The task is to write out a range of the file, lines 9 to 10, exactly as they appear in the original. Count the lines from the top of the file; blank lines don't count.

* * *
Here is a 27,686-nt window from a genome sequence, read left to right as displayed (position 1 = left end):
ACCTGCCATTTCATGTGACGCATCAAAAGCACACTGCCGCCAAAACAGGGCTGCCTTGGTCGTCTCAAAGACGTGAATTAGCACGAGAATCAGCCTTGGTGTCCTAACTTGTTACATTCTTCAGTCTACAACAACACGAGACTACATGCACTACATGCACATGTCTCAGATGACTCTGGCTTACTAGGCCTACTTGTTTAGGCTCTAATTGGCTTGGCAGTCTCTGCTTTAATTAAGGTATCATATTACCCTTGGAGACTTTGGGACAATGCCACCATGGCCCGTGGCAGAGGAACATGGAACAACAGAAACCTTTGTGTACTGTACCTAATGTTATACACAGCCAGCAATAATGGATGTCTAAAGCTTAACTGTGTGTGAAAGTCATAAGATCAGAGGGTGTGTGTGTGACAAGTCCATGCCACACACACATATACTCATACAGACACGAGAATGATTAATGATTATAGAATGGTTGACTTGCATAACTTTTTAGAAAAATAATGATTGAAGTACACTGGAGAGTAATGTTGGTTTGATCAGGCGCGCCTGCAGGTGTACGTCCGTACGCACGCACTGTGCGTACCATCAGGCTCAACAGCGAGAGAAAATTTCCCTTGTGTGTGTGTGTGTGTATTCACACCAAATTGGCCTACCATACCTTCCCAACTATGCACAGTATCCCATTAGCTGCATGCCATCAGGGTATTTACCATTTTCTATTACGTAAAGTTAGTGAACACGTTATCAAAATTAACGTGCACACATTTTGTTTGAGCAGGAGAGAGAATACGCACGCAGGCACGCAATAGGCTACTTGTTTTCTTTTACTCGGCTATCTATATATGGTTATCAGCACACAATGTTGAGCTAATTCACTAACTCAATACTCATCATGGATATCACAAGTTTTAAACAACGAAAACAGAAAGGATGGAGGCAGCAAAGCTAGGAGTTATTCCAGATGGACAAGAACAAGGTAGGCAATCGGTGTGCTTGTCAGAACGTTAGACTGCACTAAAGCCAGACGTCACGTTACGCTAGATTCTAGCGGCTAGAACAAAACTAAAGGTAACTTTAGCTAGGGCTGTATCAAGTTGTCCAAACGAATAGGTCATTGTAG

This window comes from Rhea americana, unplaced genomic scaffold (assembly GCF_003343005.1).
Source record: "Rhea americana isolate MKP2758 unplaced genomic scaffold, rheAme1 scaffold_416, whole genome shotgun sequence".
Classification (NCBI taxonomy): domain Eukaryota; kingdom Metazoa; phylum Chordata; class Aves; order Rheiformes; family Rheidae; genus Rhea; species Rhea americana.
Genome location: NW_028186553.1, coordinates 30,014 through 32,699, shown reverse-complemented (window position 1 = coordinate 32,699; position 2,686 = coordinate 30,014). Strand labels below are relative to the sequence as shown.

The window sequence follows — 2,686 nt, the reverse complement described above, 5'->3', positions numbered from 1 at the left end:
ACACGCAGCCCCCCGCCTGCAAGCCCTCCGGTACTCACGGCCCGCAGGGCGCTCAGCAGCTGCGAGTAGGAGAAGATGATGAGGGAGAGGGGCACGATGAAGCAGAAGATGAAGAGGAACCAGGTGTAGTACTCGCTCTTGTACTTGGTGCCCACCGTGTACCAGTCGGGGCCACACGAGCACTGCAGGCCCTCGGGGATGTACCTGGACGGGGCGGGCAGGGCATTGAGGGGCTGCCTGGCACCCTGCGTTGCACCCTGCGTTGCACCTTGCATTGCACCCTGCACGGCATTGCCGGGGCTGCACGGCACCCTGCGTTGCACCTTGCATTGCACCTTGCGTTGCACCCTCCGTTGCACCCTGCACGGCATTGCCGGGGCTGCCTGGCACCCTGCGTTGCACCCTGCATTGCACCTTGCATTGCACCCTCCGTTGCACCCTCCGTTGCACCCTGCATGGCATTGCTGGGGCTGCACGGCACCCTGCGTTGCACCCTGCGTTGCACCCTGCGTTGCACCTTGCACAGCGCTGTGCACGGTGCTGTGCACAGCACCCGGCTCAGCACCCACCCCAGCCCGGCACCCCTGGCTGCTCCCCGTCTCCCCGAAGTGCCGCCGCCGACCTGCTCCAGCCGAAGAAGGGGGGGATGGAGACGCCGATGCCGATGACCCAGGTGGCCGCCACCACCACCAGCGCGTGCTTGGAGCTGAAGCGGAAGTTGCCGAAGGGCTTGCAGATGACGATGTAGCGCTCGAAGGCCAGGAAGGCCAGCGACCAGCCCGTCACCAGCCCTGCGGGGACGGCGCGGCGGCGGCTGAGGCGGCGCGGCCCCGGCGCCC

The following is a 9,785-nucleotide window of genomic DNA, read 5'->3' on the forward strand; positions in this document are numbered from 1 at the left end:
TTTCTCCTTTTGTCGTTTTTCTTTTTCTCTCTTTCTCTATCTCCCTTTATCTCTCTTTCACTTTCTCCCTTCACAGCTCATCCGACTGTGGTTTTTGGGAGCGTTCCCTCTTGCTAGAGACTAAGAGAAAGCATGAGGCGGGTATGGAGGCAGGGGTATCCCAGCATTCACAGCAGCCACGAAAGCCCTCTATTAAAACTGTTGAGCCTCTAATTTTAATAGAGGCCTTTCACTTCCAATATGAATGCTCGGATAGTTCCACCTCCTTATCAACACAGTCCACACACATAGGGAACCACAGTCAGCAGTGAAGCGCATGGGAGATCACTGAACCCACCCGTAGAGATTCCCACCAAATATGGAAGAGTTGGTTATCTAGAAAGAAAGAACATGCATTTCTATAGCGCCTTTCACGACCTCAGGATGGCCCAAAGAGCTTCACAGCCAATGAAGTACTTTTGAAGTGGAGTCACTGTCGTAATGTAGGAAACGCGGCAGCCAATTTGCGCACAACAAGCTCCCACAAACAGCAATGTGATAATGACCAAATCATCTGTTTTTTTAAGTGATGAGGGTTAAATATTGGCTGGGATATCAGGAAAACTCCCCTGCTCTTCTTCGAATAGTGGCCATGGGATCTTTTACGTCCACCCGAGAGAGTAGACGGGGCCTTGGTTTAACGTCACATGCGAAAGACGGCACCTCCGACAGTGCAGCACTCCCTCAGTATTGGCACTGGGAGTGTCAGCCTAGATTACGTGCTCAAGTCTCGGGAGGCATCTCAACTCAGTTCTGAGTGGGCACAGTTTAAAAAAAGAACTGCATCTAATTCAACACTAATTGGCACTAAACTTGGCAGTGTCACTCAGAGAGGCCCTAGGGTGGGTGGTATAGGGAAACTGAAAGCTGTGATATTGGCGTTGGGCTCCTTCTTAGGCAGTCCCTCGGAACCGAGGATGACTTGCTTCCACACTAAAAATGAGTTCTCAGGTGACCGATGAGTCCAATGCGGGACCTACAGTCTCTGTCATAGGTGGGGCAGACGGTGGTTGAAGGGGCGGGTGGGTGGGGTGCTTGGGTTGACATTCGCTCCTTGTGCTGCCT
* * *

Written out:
The following is a 9,785-nucleotide window of genomic DNA, read 5'->3' on the forward strand; positions in this document are numbered from 1 at the left end:
TTTCTCCTTTTGTCGTTTTTCTTTTTCTCTCTTTCTCTATCTCCCTTTATCTCTCTTTCACTTTCTCCCTTCACAGCTCATCCGACTGTGGTTTTTGGGAGCGTTCCCTCTTGCTAGAGACTAAGAGAAAGCATGAGGCGGGTATGGAGGCAGGGGTATCCCAGCATTCACAGCAGCCACGAAAGCCCTCTATTAAAACTGTTGAGCCTCTAATTTTAATAGAGGCCTTTCACTTCCAATATGAATGCTCGGATAGTTCCACCTCCTTATCAACACAGTCCACACACATAGGGAACCACAGTCAGCAGTGAAGCGCATGGGAGATCACTGAACCCACCCGTAGAGATTCCCACCAAATATGGAAGAGTTGGTTATCTAGAAAGAAAGAACATGCATTTCTATAGCGCCTTTCACGACCTCAGGATGGCCCAAAGAGCTTCACAGCCAATGAAGTACTTTTGAAGTGGAGTCACTGTCGTAATGTAGGAAACGCGGCAGCCAATTTGCGCACAACAAGCTCCCACAAACAGCAATGTGATAATGACCAAATCATCTGTTTTTTTAAGTGATGAGGGTTAAATATTGGCTGGGATATCAGGAAAACTCCCCTGCTCTTCTTCGAATAGTGGCCATGGGATCTTTTACGTCCACCCGAGAGAGTAGACGGGGCCTTGGTTTAACGTCACATGCGAAAGACGGCACCTCCGACAGTGCAGCACTCCCTCAGTATTGGCACTGGGAGTGTCAGCCTAGATTACGTGCTCAAGTCTCGGGAGGCATCTCAACTCAGTTCTGAGTGGGCACAGTTTAAAAAAAGAACTGCATCTAATTCAACACTAATTGGCACTAAACTTGGCAGTGTCACTCAGAGAGGCCCTAGGGTGGGTGGTATAGGGAAACTGAAAGCTGTGATATTGGCGTTGGGCTCCTTCTTAGGCAGTCCCTCGGAACCGAGGATGACTTGCTTCCACACTAAAAATGAGTTCTCAGGTGACCGATGAGTCCAATGCGGGACCTACAGTCTCTGTCATAGGTGGGGCAGACGGTGGTTGAAGGGGCGGGTGGGTGGGGTGCTTGGGTTGACATTCGCTCCTTGTGCTGCCT